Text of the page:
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It would appear that this script is intended to be used interactively in a command-line shell. In that context, the typical approach for getting a list of file names from the user is to have the user provide the names on the command line, so that the script gets the list as @ARGV.

Every shell ever invented supports wildcard characters as a shortcut for specifying sets of file names on a command line, and every decent shell also provides tab completion of file names, so it's a lot easier for the user to supply file names on the command line when running the script. The user doesn't need to answer a question about how many files will be specified, and doesn't need to worry about typing mistakes while the script is running.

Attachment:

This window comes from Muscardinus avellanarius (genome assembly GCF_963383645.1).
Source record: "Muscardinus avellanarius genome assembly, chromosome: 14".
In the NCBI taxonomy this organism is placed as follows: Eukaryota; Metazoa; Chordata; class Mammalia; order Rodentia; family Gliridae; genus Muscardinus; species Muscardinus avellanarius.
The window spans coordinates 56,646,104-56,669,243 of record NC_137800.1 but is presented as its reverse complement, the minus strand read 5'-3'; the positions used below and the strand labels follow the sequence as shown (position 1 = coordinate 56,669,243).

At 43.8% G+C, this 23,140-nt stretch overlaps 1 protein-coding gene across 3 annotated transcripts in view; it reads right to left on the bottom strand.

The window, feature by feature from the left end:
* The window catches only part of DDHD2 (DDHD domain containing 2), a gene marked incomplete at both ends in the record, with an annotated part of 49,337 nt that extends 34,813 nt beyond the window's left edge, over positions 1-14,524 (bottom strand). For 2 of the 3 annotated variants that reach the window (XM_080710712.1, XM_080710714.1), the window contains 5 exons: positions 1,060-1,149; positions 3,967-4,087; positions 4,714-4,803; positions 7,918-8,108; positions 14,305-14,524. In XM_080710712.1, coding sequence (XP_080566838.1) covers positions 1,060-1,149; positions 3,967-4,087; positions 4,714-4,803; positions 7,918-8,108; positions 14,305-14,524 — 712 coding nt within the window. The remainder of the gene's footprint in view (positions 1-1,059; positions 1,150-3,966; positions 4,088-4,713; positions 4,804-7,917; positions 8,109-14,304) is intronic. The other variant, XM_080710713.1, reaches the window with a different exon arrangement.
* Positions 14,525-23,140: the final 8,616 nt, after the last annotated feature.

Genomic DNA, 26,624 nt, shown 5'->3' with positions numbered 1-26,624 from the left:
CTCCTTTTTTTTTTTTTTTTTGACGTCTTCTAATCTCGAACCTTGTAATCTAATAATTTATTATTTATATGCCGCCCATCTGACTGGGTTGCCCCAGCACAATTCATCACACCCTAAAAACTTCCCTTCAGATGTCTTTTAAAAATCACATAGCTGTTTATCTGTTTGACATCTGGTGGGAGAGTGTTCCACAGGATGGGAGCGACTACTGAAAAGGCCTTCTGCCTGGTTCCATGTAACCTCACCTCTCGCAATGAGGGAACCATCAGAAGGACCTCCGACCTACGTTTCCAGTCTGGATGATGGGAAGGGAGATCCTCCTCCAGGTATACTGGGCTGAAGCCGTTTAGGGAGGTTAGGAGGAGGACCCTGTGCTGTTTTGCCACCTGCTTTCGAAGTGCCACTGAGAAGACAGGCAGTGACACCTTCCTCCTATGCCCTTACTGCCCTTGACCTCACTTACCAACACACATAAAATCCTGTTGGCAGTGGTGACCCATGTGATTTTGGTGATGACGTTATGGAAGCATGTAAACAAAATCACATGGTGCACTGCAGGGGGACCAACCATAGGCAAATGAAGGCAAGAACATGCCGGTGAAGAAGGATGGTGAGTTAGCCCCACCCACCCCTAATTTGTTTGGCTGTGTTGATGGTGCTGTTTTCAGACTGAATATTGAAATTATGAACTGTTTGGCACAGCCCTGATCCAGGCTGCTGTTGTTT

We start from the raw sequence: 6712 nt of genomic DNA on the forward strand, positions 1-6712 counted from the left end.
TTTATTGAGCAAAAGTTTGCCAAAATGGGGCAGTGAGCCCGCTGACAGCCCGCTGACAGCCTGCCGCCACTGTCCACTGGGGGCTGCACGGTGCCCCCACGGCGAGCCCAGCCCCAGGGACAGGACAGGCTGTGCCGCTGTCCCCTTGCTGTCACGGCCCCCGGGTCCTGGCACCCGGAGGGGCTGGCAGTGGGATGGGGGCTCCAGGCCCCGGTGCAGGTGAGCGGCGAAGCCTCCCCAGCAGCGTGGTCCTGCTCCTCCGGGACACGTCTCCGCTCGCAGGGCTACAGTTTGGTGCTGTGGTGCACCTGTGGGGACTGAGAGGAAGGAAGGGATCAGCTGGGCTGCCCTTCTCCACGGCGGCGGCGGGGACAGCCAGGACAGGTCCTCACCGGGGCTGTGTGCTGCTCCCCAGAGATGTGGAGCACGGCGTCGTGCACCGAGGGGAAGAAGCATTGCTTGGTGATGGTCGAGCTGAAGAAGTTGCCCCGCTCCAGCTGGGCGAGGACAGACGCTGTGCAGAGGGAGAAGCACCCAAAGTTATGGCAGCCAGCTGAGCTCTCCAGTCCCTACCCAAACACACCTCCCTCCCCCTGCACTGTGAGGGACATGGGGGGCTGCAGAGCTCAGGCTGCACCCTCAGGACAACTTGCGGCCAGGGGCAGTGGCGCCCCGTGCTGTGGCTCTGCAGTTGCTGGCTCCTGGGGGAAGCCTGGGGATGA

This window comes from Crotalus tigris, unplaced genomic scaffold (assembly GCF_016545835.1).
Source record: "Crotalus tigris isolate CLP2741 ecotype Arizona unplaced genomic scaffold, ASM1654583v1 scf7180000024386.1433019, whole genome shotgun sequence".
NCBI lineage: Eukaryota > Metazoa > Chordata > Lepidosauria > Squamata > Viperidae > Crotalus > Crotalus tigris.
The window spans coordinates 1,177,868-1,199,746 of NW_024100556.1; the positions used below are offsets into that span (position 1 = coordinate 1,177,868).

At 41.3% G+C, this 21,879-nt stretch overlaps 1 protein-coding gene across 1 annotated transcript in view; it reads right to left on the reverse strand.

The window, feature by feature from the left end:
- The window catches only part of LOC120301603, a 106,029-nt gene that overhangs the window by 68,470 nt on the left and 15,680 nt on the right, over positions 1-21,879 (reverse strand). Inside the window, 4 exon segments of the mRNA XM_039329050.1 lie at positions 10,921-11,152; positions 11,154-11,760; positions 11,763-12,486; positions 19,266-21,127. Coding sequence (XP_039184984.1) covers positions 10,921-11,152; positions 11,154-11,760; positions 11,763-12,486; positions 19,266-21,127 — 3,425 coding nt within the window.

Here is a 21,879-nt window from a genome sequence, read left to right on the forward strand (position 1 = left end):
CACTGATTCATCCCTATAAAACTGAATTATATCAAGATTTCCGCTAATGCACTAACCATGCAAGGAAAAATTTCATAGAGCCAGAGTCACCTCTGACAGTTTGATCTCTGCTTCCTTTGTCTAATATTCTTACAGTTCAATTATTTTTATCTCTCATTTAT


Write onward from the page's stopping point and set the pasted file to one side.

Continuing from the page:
None of the snippets in the OP are necessary if the script can be run from the command-line prompt like this: *.foo # (matches all files with a ".foo" extension" #or: this_long_name.txt that_other_long_name.xml # where hitting <tab> after "thi" and "tha" completes each name automa +tically
Then the script just looks at @ARGV to know how many files were given, and what their names are:
#!/usr/bin/perl ... printf "There were %d files mentioned on the command line:\n", scalar +@ARGV; print join "\n", @ARGV, ''; ...

In reply to Re: Limited Number of User Input by graff
in thread Limited Number of User Input by kash650

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